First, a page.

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Archived updates for Monday, April 04, 2005

Drug Data at Issue in Central American Trade Deal

According to an April 1, 2004 report from Intellectual Property Watch, opponents of the U.S.-Dominican Republic-Central American free trade agreement (DR-CAFTA) are raising a number of intellectual property-related concerns, including why it is necessary to include test data protection in agreements with smaller countries where they have not been recognised before.

As discussed in a paper by Carlos María Correa of the University of Buenos Aires, national authorities normally require registrants to submit data relating to a drug's quality, safety and efficacy as well as to its physical and chemical characteristics. A particularly important issue is third parties' use of the data for subsequent registration of products similar to those originally registered. In some jurisdictions, the data submitted for the registration of pharmaceutical (and agrochemical products), are subject to a sui generis system of protection, based on a temporary right to the exclusive use of such data by the first applicant (generally the company that developed a new product). In such a system, other companies (often "generics" manufacturers) cannot rely on the data submitted by the first applicant for the purpose of registering a similar product for commercial use.

Article 39.3 of the Agreement on Trade Related Aspects of Intellectual Property Agreement ("TRIPS") requires governments to provide protection to marketing approval under certain conditions:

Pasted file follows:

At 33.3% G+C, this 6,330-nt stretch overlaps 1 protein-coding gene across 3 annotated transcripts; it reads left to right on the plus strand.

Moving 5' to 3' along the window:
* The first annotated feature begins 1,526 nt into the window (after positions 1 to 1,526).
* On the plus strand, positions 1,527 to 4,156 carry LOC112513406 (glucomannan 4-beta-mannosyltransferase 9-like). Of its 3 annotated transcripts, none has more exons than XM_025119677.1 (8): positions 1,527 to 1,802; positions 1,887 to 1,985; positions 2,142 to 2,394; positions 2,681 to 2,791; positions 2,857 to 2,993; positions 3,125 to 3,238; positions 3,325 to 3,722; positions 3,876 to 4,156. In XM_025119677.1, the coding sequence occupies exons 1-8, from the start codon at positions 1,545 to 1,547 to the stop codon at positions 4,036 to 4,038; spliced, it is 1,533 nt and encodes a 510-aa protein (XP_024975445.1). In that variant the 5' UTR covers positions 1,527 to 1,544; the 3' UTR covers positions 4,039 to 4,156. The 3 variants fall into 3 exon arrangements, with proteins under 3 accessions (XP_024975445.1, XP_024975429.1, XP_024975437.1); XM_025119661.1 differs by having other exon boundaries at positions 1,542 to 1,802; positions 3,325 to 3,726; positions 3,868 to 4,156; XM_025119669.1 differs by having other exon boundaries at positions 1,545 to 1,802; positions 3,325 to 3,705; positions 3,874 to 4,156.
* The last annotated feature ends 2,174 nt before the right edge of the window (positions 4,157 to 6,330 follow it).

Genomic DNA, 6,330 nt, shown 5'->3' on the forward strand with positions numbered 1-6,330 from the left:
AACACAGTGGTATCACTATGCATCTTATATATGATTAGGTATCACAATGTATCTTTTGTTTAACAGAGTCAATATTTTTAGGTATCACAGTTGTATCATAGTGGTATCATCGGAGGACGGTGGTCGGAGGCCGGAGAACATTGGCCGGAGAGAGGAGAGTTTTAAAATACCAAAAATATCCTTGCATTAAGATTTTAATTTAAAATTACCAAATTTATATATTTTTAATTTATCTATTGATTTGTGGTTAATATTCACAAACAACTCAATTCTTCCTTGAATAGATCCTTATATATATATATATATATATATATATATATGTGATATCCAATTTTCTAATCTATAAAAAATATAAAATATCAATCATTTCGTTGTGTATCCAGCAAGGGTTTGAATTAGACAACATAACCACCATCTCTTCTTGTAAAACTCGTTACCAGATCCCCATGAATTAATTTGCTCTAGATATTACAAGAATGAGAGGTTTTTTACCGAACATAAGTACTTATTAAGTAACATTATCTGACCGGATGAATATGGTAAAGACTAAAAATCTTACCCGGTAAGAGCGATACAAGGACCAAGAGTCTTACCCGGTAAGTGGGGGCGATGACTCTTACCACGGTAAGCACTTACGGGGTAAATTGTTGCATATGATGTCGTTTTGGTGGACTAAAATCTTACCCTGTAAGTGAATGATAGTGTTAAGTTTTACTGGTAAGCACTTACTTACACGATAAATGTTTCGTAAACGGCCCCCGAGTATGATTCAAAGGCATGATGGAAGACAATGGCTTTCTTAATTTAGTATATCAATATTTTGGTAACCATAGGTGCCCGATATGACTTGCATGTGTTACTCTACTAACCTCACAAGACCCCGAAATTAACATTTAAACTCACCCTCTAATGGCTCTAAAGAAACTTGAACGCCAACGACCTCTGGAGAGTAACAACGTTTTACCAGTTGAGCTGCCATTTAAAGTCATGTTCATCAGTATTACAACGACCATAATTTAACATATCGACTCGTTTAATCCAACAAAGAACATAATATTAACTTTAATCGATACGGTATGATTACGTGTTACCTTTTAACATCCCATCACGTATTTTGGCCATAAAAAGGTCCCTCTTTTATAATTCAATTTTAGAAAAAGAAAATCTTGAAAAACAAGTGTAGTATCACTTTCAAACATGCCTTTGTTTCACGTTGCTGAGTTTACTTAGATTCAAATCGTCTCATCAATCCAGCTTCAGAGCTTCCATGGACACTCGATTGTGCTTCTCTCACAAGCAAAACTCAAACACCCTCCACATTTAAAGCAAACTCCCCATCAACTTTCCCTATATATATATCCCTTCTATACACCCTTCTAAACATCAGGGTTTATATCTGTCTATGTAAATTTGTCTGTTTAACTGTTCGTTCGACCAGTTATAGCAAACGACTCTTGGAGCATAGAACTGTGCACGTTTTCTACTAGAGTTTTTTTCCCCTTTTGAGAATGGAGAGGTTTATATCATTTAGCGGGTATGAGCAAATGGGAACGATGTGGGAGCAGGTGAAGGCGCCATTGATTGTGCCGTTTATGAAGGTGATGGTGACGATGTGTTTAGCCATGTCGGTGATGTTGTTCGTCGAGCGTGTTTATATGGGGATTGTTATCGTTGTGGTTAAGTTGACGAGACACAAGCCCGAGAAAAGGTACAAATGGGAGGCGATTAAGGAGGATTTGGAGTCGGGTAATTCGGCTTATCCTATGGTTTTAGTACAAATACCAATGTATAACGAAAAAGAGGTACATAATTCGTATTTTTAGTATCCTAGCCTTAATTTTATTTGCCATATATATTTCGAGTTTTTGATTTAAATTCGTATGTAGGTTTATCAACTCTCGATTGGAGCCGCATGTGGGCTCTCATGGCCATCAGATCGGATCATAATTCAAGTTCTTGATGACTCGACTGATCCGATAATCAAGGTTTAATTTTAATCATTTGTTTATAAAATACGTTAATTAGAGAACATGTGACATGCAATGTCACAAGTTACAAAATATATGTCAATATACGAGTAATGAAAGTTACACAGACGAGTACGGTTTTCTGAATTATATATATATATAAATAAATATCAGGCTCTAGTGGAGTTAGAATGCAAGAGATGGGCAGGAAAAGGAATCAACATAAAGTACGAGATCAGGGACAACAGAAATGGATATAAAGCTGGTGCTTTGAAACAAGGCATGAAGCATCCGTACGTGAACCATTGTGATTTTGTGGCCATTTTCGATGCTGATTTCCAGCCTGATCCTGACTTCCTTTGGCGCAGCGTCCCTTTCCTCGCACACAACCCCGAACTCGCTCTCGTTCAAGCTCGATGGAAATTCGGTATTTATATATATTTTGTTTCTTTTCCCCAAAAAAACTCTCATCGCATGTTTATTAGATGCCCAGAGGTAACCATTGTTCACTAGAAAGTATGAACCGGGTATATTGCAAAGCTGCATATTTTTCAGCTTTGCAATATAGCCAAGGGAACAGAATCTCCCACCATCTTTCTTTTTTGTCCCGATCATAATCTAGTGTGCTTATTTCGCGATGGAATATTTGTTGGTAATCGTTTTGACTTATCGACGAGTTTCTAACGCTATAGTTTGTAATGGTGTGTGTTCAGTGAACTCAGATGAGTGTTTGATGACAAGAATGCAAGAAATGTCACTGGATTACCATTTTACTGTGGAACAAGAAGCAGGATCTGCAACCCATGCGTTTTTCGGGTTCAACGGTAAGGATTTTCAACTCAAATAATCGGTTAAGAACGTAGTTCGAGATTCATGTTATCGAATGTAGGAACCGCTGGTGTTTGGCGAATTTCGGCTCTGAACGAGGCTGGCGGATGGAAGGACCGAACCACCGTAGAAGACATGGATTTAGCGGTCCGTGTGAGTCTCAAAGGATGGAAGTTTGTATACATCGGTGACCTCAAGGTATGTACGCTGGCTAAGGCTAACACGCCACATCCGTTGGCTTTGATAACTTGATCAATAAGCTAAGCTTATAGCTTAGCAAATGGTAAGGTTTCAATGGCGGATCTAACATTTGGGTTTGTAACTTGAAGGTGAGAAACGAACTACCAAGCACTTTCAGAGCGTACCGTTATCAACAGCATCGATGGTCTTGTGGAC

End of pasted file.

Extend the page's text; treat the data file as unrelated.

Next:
Members, when requiring, as a condition of approving the marketing of
pharmaceutical or of agricultural chemical products which utilize new
chemical entities, the submission of undisclosed test or other data, the
origination of which involves a considerable effort, shall protect such data
against unfair commercial use. In addition, Members shall protect such data
against disclosure, except where necessary to protect the public, or unless
steps are taken to ensure that the data are protected against unfair
commercial use.

U.S. Officials argue that the data protection rules are an incentive for early launch of innovative medicines. One such official reportedly addressed a charge made by a Jordanian official at a recent Washington event that the data protection provision has brought mostly increased investment in marketing and sales of foreign-produced products. “What we’ve seen demonstrated in the case is an actual incentive for early launch of the latest medicines,� he reportedly said.
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